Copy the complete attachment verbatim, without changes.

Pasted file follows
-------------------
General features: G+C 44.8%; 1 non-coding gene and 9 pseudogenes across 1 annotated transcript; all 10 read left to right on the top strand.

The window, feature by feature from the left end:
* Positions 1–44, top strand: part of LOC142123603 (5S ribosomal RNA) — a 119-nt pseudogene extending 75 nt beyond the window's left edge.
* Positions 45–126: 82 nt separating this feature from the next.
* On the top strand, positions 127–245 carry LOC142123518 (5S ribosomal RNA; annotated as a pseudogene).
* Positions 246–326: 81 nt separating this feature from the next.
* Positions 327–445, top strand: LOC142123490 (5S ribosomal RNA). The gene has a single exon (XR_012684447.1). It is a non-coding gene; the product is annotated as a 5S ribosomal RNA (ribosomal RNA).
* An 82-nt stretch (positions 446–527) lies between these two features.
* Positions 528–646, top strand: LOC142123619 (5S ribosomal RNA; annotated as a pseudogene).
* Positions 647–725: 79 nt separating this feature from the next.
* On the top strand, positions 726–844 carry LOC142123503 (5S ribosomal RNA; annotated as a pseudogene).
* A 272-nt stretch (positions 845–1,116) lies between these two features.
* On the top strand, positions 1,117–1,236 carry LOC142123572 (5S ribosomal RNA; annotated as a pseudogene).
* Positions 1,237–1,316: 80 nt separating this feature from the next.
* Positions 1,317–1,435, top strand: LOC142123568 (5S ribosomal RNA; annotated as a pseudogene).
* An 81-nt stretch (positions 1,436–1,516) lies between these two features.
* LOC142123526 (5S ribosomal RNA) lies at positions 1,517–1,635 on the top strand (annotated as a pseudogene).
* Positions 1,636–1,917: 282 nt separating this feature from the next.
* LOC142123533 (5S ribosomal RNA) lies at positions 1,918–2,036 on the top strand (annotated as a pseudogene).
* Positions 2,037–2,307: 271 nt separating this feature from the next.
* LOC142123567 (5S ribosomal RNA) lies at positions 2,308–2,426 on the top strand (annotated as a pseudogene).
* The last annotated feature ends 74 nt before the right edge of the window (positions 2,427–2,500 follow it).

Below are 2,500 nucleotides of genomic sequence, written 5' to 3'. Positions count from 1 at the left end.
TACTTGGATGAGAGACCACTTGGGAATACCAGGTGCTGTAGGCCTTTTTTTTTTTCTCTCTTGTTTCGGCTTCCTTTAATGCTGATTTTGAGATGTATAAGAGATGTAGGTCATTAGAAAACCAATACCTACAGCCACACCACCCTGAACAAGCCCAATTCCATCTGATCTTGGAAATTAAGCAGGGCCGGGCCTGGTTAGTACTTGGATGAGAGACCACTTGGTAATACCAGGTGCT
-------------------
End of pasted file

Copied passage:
General features: G+C 44.8%; 1 non-coding gene and 9 pseudogenes across 1 annotated transcript; all 10 read left to right on the top strand.

The window, feature by feature from the left end:
* Positions 1–44, top strand: part of LOC142123603 (5S ribosomal RNA) — a 119-nt pseudogene extending 75 nt beyond the window's left edge.
* Positions 45–126: 82 nt separating this feature from the next.
* On the top strand, positions 127–245 carry LOC142123518 (5S ribosomal RNA; annotated as a pseudogene).
* Positions 246–326: 81 nt separating this feature from the next.
* Positions 327–445, top strand: LOC142123490 (5S ribosomal RNA). The gene has a single exon (XR_012684447.1). It is a non-coding gene; the product is annotated as a 5S ribosomal RNA (ribosomal RNA).
* An 82-nt stretch (positions 446–527) lies between these two features.
* Positions 528–646, top strand: LOC142123619 (5S ribosomal RNA; annotated as a pseudogene).
* Positions 647–725: 79 nt separating this feature from the next.
* On the top strand, positions 726–844 carry LOC142123503 (5S ribosomal RNA; annotated as a pseudogene).
* A 272-nt stretch (positions 845–1,116) lies between these two features.
* On the top strand, positions 1,117–1,236 carry LOC142123572 (5S ribosomal RNA; annotated as a pseudogene).
* Positions 1,237–1,316: 80 nt separating this feature from the next.
* Positions 1,317–1,435, top strand: LOC142123568 (5S ribosomal RNA; annotated as a pseudogene).
* An 81-nt stretch (positions 1,436–1,516) lies between these two features.
* LOC142123526 (5S ribosomal RNA) lies at positions 1,517–1,635 on the top strand (annotated as a pseudogene).
* Positions 1,636–1,917: 282 nt separating this feature from the next.
* LOC142123533 (5S ribosomal RNA) lies at positions 1,918–2,036 on the top strand (annotated as a pseudogene).
* Positions 2,037–2,307: 271 nt separating this feature from the next.
* LOC142123567 (5S ribosomal RNA) lies at positions 2,308–2,426 on the top strand (annotated as a pseudogene).
* The last annotated feature ends 74 nt before the right edge of the window (positions 2,427–2,500 follow it).

Below are 2,500 nucleotides of genomic sequence, written 5' to 3'. Positions count from 1 at the left end.
TACTTGGATGAGAGACCACTTGGGAATACCAGGTGCTGTAGGCCTTTTTTTTTTTCTCTCTTGTTTCGGCTTCCTTTAATGCTGATTTTGAGATGTATAAGAGATGTAGGTCATTAGAAAACCAATACCTACAGCCACACCACCCTGAACAAGCCCAATTCCATCTGATCTTGGAAATTAAGCAGGGCCGGGCCTGGTTAGTACTTGGATGAGAGACCACTTGGTAATACCAGGTGCT